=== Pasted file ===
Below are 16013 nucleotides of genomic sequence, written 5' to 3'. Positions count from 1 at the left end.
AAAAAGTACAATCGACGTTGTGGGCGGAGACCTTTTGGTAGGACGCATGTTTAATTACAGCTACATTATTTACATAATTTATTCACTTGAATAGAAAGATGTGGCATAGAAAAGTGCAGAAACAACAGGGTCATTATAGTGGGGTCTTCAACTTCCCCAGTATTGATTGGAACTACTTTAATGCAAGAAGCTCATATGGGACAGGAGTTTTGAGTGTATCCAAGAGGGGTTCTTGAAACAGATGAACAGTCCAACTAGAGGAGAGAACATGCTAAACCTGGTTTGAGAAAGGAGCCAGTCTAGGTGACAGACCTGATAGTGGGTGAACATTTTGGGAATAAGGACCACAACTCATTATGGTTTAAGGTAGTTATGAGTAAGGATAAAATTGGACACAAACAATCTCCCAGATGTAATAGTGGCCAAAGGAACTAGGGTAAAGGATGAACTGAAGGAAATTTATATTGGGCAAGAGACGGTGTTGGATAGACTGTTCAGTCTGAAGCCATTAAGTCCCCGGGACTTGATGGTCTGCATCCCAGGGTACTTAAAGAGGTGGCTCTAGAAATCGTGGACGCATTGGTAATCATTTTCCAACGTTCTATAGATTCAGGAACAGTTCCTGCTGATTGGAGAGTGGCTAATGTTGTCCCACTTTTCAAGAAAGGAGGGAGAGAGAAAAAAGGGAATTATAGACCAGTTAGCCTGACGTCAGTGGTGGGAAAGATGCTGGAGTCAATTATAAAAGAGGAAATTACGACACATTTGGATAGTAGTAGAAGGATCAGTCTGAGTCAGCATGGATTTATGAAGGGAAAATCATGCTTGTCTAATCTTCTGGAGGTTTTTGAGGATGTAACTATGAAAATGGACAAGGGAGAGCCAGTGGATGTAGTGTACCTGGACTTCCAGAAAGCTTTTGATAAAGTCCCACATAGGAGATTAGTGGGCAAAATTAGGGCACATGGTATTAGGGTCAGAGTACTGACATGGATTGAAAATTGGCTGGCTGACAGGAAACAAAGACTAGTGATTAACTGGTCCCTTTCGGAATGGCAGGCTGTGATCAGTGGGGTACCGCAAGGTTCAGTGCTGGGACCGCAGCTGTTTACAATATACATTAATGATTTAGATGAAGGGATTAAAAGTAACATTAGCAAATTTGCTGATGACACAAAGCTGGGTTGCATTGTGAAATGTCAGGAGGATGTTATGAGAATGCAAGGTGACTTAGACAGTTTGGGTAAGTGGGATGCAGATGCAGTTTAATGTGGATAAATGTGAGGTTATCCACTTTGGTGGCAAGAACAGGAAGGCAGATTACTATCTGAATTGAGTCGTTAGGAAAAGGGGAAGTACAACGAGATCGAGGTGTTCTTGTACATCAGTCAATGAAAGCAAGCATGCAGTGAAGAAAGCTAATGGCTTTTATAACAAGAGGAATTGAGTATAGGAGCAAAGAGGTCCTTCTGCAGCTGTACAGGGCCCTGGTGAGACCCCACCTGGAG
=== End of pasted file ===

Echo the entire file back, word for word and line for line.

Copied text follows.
Below are 16013 nucleotides of genomic sequence, written 5' to 3'. Positions count from 1 at the left end.
AAAAAGTACAATCGACGTTGTGGGCGGAGACCTTTTGGTAGGACGCATGTTTAATTACAGCTACATTATTTACATAATTTATTCACTTGAATAGAAAGATGTGGCATAGAAAAGTGCAGAAACAACAGGGTCATTATAGTGGGGTCTTCAACTTCCCCAGTATTGATTGGAACTACTTTAATGCAAGAAGCTCATATGGGACAGGAGTTTTGAGTGTATCCAAGAGGGGTTCTTGAAACAGATGAACAGTCCAACTAGAGGAGAGAACATGCTAAACCTGGTTTGAGAAAGGAGCCAGTCTAGGTGACAGACCTGATAGTGGGTGAACATTTTGGGAATAAGGACCACAACTCATTATGGTTTAAGGTAGTTATGAGTAAGGATAAAATTGGACACAAACAATCTCCCAGATGTAATAGTGGCCAAAGGAACTAGGGTAAAGGATGAACTGAAGGAAATTTATATTGGGCAAGAGACGGTGTTGGATAGACTGTTCAGTCTGAAGCCATTAAGTCCCCGGGACTTGATGGTCTGCATCCCAGGGTACTTAAAGAGGTGGCTCTAGAAATCGTGGACGCATTGGTAATCATTTTCCAACGTTCTATAGATTCAGGAACAGTTCCTGCTGATTGGAGAGTGGCTAATGTTGTCCCACTTTTCAAGAAAGGAGGGAGAGAGAAAAAAGGGAATTATAGACCAGTTAGCCTGACGTCAGTGGTGGGAAAGATGCTGGAGTCAATTATAAAAGAGGAAATTACGACACATTTGGATAGTAGTAGAAGGATCAGTCTGAGTCAGCATGGATTTATGAAGGGAAAATCATGCTTGTCTAATCTTCTGGAGGTTTTTGAGGATGTAACTATGAAAATGGACAAGGGAGAGCCAGTGGATGTAGTGTACCTGGACTTCCAGAAAGCTTTTGATAAAGTCCCACATAGGAGATTAGTGGGCAAAATTAGGGCACATGGTATTAGGGTCAGAGTACTGACATGGATTGAAAATTGGCTGGCTGACAGGAAACAAAGACTAGTGATTAACTGGTCCCTTTCGGAATGGCAGGCTGTGATCAGTGGGGTACCGCAAGGTTCAGTGCTGGGACCGCAGCTGTTTACAATATACATTAATGATTTAGATGAAGGGATTAAAAGTAACATTAGCAAATTTGCTGATGACACAAAGCTGGGTTGCATTGTGAAATGTCAGGAGGATGTTATGAGAATGCAAGGTGACTTAGACAGTTTGGGTAAGTGGGATGCAGATGCAGTTTAATGTGGATAAATGTGAGGTTATCCACTTTGGTGGCAAGAACAGGAAGGCAGATTACTATCTGAATTGAGTCGTTAGGAAAAGGGGAAGTACAACGAGATCGAGGTGTTCTTGTACATCAGTCAATGAAAGCAAGCATGCAGTGAAGAAAGCTAATGGCTTTTATAACAAGAGGAATTGAGTATAGGAGCAAAGAGGTCCTTCTGCAGCTGTACAGGGCCCTGGTGAGACCCCACCTGGAG